# Markov process that is not Markov wrt the right-continuous filtration

Let $(\Omega, \mathcal{A}, P)$ be a probability space, $(E, \mathcal{E})$ a measurable space and $X_t : \Omega \to E$ a continuous-time Markov process meaning that $P(X_{t+s} \mid \mathcal{F}_t) = P(X_{t+s} \mid X_t)$ a.s., where $\mathcal{F}_t = \sigma(X_u \mid u \leq t)$ is the canonical filtration of $X_t$. In general, the filtration $\mathcal{F}_t$ need not be right-continuous. If $X_t$ is a Feller process on a locally compact second-countable Hausdorff space $E$ (with $\mathcal{E}$ the Borel $\sigma$-algebra), then it is know that $\mathcal{F}_t$ is right-continuous.

Is there an example of a Markov process $X_t$ (relative to its own filtration $\mathcal{F}_t$) such that it is not Markov relative to its right-continuous filtration $\mathcal{F}_{t+}$?

Note: The filtration $(\mathcal F_t)$ is right continuous (when $(X_t)$ is Feller) only if augmented by the addition of the appropriate null sets. This is true even for Brownian motion.
Example: The state space is the subset of $\Bbb R^2$ comprising the rays $\{(0,x): x<0\}$, $\{(x,x): x\ge 0\}$, and $\{(x,-x): x\ge 0\}$. Suppose $X_0=-1$ (for example). The process moves to the right at rate 1 until reaching $(0,0)$. At that point a fair coin is tossed; if Heads the process continues along the upper ray $\{(x,x): x\ge 0\}$ at unit rate, and if Tails then likewise along the lower ray. This process is (simple) Markov with respect to $(\mathcal F_t)$ but not with respect to $(\mathcal F_{t+})$. This because $\mathcal F_{1+}$ contains information about which ray is followed at the split, but $\mathcal F_1$ does not.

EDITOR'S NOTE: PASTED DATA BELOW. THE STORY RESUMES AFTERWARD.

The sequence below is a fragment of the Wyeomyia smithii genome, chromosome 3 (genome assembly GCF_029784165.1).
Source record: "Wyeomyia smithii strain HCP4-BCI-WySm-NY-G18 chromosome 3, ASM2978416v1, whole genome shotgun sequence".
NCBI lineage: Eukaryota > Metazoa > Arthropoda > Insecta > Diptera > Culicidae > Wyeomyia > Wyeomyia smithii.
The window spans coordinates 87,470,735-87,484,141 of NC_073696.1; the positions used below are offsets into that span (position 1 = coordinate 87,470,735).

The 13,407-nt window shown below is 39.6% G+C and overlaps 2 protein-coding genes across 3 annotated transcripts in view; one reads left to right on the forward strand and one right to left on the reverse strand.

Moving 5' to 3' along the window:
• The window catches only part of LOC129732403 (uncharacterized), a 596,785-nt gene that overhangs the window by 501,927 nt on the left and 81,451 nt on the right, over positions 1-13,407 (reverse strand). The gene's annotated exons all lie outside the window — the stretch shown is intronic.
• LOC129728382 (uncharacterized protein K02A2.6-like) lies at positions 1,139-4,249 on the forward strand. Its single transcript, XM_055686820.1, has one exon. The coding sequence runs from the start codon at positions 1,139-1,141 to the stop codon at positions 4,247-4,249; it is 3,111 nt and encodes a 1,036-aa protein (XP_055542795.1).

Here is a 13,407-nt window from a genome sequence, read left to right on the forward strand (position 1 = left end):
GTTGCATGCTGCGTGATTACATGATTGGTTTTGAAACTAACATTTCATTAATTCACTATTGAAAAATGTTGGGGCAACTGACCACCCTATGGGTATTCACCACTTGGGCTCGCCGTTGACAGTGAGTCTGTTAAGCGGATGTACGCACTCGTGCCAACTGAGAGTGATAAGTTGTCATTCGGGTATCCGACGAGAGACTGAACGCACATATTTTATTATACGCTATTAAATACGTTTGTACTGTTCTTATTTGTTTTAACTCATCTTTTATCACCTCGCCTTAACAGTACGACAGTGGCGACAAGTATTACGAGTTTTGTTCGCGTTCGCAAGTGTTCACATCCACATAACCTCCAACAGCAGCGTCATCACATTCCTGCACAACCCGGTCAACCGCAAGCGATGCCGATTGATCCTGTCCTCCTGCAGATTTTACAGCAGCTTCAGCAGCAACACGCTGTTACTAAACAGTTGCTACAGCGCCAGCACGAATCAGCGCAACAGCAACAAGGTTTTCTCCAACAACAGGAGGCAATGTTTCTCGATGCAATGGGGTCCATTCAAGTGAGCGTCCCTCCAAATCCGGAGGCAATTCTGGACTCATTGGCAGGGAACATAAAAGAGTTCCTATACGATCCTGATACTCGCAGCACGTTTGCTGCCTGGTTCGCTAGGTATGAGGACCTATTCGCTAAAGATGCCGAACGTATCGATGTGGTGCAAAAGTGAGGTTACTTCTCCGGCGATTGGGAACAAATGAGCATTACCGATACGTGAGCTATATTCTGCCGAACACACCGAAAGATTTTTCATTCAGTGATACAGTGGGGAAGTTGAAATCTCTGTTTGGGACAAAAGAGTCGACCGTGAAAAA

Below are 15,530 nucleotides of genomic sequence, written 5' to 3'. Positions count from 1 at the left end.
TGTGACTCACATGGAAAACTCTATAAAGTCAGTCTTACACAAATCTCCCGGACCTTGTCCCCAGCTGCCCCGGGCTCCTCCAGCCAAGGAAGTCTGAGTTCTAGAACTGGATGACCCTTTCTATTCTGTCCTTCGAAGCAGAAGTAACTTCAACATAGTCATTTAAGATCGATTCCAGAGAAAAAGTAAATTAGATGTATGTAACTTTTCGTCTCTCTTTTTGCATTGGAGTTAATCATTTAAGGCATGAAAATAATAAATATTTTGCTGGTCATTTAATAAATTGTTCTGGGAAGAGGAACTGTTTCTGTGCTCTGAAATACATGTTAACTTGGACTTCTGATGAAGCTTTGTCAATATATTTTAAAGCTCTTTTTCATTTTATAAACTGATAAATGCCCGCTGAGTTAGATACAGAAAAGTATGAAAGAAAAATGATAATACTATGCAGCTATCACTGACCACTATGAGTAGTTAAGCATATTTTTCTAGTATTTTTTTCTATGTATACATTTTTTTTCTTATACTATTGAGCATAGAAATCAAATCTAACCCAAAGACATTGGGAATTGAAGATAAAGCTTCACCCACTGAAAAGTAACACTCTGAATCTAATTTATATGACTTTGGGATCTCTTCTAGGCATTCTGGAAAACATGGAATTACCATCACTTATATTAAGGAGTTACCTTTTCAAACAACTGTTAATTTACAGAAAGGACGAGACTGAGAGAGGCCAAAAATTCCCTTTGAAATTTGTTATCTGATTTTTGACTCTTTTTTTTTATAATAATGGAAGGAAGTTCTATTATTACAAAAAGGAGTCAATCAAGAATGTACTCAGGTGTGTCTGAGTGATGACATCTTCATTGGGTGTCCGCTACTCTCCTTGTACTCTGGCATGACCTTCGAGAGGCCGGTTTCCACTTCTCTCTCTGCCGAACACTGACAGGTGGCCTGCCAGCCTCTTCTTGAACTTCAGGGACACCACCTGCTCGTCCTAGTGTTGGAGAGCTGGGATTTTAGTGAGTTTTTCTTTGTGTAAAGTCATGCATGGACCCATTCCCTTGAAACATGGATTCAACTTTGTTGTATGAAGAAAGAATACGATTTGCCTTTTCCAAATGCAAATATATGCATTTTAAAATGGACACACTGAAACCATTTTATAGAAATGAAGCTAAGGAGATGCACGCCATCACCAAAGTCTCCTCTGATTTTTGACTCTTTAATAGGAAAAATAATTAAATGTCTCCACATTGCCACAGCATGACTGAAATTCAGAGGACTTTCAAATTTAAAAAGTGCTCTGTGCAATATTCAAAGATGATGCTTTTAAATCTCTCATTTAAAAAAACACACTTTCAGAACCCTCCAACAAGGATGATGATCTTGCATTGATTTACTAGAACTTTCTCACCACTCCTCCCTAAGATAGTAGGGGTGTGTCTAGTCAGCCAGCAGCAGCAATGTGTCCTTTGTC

• Thank you for the example. I think, I got the idea. One can also have a Markov chain on 3 states, starting in $1$ at time $0$ and immediately jumping at time $0+$ to state $2$ or $3$ (and stay there forever), i.e. $P(t) = ((0,1/2,1/2),(0,1,0),(0,0,1))$ for $t > 0$. You are right about the fact that the completed canonical filtration of a Feller process is right-continuous, but not necessarily the raw canonical filtration. – yadaddy Jul 14 '18 at 18:47